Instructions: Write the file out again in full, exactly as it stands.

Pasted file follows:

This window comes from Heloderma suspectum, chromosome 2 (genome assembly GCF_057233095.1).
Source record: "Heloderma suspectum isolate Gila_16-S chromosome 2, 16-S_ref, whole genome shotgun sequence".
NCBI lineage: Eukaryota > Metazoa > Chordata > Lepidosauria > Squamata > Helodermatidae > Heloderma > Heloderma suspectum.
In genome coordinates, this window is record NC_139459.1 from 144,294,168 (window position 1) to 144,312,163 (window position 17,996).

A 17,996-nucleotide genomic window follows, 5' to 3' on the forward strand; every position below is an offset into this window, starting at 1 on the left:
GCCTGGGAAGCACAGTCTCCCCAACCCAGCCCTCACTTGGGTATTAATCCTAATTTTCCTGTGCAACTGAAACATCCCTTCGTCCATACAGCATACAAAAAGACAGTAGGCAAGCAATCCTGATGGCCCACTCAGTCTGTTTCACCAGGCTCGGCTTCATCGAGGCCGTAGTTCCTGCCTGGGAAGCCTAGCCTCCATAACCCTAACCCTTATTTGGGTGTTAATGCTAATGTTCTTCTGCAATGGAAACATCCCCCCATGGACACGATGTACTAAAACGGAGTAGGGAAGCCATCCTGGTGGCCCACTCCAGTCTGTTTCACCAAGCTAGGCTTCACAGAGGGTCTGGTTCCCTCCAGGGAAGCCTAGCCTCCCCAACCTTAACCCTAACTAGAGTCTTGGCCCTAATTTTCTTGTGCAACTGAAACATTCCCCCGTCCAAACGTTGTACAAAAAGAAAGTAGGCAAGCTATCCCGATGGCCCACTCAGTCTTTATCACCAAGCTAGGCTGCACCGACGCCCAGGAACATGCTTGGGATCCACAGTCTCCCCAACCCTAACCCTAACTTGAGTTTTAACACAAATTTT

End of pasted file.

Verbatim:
This window comes from Heloderma suspectum, chromosome 2 (genome assembly GCF_057233095.1).
Source record: "Heloderma suspectum isolate Gila_16-S chromosome 2, 16-S_ref, whole genome shotgun sequence".
NCBI lineage: Eukaryota > Metazoa > Chordata > Lepidosauria > Squamata > Helodermatidae > Heloderma > Heloderma suspectum.
In genome coordinates, this window is record NC_139459.1 from 144,294,168 (window position 1) to 144,312,163 (window position 17,996).

A 17,996-nucleotide genomic window follows, 5' to 3' on the forward strand; every position below is an offset into this window, starting at 1 on the left:
GCCTGGGAAGCACAGTCTCCCCAACCCAGCCCTCACTTGGGTATTAATCCTAATTTTCCTGTGCAACTGAAACATCCCTTCGTCCATACAGCATACAAAAAGACAGTAGGCAAGCAATCCTGATGGCCCACTCAGTCTGTTTCACCAGGCTCGGCTTCATCGAGGCCGTAGTTCCTGCCTGGGAAGCCTAGCCTCCATAACCCTAACCCTTATTTGGGTGTTAATGCTAATGTTCTTCTGCAATGGAAACATCCCCCCATGGACACGATGTACTAAAACGGAGTAGGGAAGCCATCCTGGTGGCCCACTCCAGTCTGTTTCACCAAGCTAGGCTTCACAGAGGGTCTGGTTCCCTCCAGGGAAGCCTAGCCTCCCCAACCTTAACCCTAACTAGAGTCTTGGCCCTAATTTTCTTGTGCAACTGAAACATTCCCCCGTCCAAACGTTGTACAAAAAGAAAGTAGGCAAGCTATCCCGATGGCCCACTCAGTCTTTATCACCAAGCTAGGCTGCACCGACGCCCAGGAACATGCTTGGGATCCACAGTCTCCCCAACCCTAACCCTAACTTGAGTTTTAACACAAATTTT